Guide

Heritage, Culture & Arts

Marlborough’s rich history runs wide and deep, from the earliest Polynesian settlers of the Wairau Bar to the first European pioneers who built our towns and planted our first grapevines.

These people, the way they lived their lives and how they dealt with history’s major events has shaped Marlborough into what it is today. Those stories are all here, waiting to be discovered all over again.

Marlborough has a wealth of arts and culture, from art galleries to museums through to concerts and theatre productions.

Follow the Marlborough Arts and Crafts Trail, enjoy a glass of wine while listening to live music at a vineyard or on stage at Marlborough's new ASB Theatre.

Omaka Aviation Heritage Centre

The Omaka Aviation Heritage Centre in Blenheim was built by aviation enthusiasts who wanted to share their passion with others.

The museum’s roots were laid in the late 1990s with the arrival of two Chinese Nanchang trainers, which caught the public’s interest and the establishment of the Marlborough Warbirds Association.

Soon other heritage aircraft were drawn to Marlborough’s ideal flying weather and environment, and people began asking to see the growing collection stored at Omaka.

In 1997, discussions on how to allow public access began and the New Zealand Aviation Museum Trust was established.

The result is a permanent exhibition of one of the world’s largest collections of World War One aircraft, both static and flyable, and rare memorabilia, owned by The Hobbit director Sir Peter Jackson.

The Knights of the Sky exhibition brings human stories from the Great War to life in captivating scenes created by internationally acclaimed WingNut Films and Weta Workshop.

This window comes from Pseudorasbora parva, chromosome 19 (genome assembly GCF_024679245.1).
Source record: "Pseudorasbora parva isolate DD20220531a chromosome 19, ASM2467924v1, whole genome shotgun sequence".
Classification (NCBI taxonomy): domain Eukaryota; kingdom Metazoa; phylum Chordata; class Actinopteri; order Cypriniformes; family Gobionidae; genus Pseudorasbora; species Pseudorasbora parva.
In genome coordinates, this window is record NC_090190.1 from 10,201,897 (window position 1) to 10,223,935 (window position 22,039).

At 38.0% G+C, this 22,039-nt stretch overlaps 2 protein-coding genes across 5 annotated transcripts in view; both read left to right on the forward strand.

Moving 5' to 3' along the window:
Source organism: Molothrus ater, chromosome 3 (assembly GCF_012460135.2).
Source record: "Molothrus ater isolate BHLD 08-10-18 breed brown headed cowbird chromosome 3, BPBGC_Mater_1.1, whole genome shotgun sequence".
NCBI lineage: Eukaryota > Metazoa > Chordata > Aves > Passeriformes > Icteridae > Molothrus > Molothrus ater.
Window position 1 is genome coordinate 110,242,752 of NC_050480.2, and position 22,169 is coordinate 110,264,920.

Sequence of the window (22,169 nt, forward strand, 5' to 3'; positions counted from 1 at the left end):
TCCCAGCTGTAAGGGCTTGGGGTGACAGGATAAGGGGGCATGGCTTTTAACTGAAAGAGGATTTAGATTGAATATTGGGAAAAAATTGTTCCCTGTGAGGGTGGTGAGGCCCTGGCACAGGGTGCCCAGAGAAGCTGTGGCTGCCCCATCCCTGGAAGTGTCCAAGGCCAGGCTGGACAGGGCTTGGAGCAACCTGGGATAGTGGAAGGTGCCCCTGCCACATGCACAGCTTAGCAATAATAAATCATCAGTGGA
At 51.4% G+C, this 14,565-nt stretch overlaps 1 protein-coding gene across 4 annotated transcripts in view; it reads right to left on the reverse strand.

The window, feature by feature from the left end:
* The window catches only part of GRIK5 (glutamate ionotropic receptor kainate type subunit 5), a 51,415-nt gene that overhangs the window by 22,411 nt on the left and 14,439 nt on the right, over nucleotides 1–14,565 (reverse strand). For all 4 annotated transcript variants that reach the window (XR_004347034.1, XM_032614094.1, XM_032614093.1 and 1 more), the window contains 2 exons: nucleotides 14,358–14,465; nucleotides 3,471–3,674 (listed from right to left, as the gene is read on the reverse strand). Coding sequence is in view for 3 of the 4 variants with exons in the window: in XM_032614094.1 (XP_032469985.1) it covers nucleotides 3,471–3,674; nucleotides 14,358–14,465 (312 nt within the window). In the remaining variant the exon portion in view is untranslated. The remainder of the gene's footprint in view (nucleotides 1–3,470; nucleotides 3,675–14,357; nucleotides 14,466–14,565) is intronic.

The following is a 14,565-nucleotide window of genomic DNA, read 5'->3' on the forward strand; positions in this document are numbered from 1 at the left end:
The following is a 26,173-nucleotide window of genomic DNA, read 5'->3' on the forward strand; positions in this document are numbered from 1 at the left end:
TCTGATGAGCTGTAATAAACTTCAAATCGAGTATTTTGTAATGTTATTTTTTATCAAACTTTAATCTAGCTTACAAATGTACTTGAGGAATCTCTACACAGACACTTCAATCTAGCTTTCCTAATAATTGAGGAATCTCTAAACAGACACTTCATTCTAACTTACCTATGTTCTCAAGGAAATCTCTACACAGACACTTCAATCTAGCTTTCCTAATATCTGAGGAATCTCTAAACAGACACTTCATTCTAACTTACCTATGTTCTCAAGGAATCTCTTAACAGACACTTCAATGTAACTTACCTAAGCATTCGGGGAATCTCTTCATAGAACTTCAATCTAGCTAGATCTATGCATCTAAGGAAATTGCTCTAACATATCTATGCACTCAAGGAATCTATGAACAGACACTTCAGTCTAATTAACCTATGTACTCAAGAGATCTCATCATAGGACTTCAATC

WW2 exhibition Dangerous Skies broadens the Omaka experience into the more familiar territory of World War Two, even while breaking new ground. Taking visitors on a journey the through lesser-known stories of the war on the Eastern front, those of the world’s only female fighter aces and the most famous of all women regiments; Russia’s 588th Night Bombers, or ‘Night Witches’ as the Germans called them.

Like World War One’s Knights of the Sky, Dangerous Skies features mannequins made by Weta Workshop, and original, flyable static aircraft in larger-than-life dioramas, capturing specific snapshots in history.

In 2019, Dangerous Skies has undergone a refresh and the main exhibition area now holds two additional aircraft, both originals and never seen before at Omaka. The first a Messerschmitt Bf108 once owned and flown by German ace Franz Stigler, and the second a Lockheed Hudson, an American-built light bomber and coastal reconnaissance aircraft which has been suspended in a dramatic crash scene in the depths of a Pacific island jungle.

The Griffon-powered Spitfire Mk. XIV (one of fewer than a handful of flying spitfires in Australasia), is still in residence as is the Focke-Wulf Fw-190. Full Noise, a Russian Yak-3Ua and a Reno Air Races' Gold Class alumni is on display alongside fighter ace Lydia Litvyak. This aircraft is capable of speeds up to 407 mph and is available for joy flights!

The Centre is open 7 days a week and closed Christmas Day only, check out more on how to visit here.

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